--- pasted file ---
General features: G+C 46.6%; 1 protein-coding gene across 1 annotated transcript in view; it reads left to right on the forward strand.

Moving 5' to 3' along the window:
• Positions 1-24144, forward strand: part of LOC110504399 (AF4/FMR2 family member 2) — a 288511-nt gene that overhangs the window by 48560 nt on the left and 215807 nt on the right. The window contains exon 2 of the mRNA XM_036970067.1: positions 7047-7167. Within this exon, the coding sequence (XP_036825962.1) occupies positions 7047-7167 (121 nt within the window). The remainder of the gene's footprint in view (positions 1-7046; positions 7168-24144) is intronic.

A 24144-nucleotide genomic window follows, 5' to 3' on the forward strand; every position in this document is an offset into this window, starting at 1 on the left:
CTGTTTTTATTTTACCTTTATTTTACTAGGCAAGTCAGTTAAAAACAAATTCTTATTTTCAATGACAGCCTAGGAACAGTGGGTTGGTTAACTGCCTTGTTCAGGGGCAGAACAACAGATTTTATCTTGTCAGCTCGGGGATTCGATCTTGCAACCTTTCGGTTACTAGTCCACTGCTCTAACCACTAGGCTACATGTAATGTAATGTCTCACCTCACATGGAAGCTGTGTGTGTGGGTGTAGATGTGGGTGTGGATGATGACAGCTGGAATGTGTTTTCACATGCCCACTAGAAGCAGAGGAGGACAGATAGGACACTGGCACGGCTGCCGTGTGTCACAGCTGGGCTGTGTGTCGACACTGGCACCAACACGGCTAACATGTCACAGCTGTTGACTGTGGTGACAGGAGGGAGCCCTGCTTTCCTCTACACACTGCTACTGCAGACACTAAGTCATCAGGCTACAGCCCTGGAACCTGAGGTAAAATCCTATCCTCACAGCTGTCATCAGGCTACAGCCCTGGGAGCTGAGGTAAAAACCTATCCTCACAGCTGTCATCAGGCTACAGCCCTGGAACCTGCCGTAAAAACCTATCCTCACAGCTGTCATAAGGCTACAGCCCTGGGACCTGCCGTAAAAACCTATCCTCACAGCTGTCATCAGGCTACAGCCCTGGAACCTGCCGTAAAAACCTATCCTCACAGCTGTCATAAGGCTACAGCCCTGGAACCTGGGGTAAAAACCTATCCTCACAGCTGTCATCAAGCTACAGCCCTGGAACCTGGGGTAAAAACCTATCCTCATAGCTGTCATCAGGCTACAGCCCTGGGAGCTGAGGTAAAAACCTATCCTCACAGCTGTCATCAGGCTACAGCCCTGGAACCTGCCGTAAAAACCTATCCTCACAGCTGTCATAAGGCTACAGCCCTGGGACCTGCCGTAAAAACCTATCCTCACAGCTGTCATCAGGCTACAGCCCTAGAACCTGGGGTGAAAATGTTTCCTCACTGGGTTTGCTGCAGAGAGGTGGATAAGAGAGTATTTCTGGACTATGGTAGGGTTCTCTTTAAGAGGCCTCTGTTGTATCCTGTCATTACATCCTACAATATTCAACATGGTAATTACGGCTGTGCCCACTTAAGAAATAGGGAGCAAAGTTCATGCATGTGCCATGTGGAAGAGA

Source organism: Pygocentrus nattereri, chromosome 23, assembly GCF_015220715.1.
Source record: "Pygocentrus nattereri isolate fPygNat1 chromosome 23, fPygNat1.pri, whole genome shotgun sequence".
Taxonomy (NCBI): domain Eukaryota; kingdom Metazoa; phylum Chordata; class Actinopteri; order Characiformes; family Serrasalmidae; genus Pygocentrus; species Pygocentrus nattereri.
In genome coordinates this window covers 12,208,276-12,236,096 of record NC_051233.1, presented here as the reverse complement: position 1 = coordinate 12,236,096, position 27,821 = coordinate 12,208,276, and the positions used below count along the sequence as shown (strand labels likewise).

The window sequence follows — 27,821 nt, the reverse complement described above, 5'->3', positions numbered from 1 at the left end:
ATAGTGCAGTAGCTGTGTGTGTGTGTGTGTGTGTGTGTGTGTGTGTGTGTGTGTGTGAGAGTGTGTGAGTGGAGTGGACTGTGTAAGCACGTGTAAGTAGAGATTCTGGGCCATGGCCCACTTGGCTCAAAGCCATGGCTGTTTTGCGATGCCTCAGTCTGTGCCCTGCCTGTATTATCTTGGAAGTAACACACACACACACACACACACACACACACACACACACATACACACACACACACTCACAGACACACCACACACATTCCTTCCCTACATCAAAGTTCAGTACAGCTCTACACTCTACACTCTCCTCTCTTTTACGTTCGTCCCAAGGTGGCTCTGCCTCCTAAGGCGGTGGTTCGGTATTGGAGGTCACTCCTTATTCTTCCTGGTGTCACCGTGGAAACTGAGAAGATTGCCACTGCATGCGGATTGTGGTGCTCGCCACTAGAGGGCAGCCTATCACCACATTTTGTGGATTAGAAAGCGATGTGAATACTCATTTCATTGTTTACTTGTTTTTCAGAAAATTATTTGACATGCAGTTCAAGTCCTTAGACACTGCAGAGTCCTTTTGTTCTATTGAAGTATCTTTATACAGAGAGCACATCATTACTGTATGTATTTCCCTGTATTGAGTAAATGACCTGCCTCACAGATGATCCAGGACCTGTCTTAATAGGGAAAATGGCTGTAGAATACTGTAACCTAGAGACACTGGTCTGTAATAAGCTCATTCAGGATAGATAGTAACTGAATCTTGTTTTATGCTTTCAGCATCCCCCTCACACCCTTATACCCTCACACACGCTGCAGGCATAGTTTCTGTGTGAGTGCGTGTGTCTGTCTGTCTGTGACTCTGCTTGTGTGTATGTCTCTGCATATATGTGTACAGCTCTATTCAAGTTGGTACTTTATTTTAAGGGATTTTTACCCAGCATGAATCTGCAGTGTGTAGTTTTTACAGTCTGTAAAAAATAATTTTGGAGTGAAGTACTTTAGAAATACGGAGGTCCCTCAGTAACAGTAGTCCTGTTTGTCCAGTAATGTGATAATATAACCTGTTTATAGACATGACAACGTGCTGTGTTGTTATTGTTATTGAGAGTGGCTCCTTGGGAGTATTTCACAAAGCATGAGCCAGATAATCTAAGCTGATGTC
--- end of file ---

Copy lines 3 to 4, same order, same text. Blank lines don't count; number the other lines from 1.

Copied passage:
• Positions 1-24144, forward strand: part of LOC110504399 (AF4/FMR2 family member 2) — a 288511-nt gene that overhangs the window by 48560 nt on the left and 215807 nt on the right. The window contains exon 2 of the mRNA XM_036970067.1: positions 7047-7167. Within this exon, the coding sequence (XP_036825962.1) occupies positions 7047-7167 (121 nt within the window). The remainder of the gene's footprint in view (positions 1-7046; positions 7168-24144) is intronic.

A 24144-nucleotide genomic window follows, 5' to 3' on the forward strand; every position in this document is an offset into this window, starting at 1 on the left: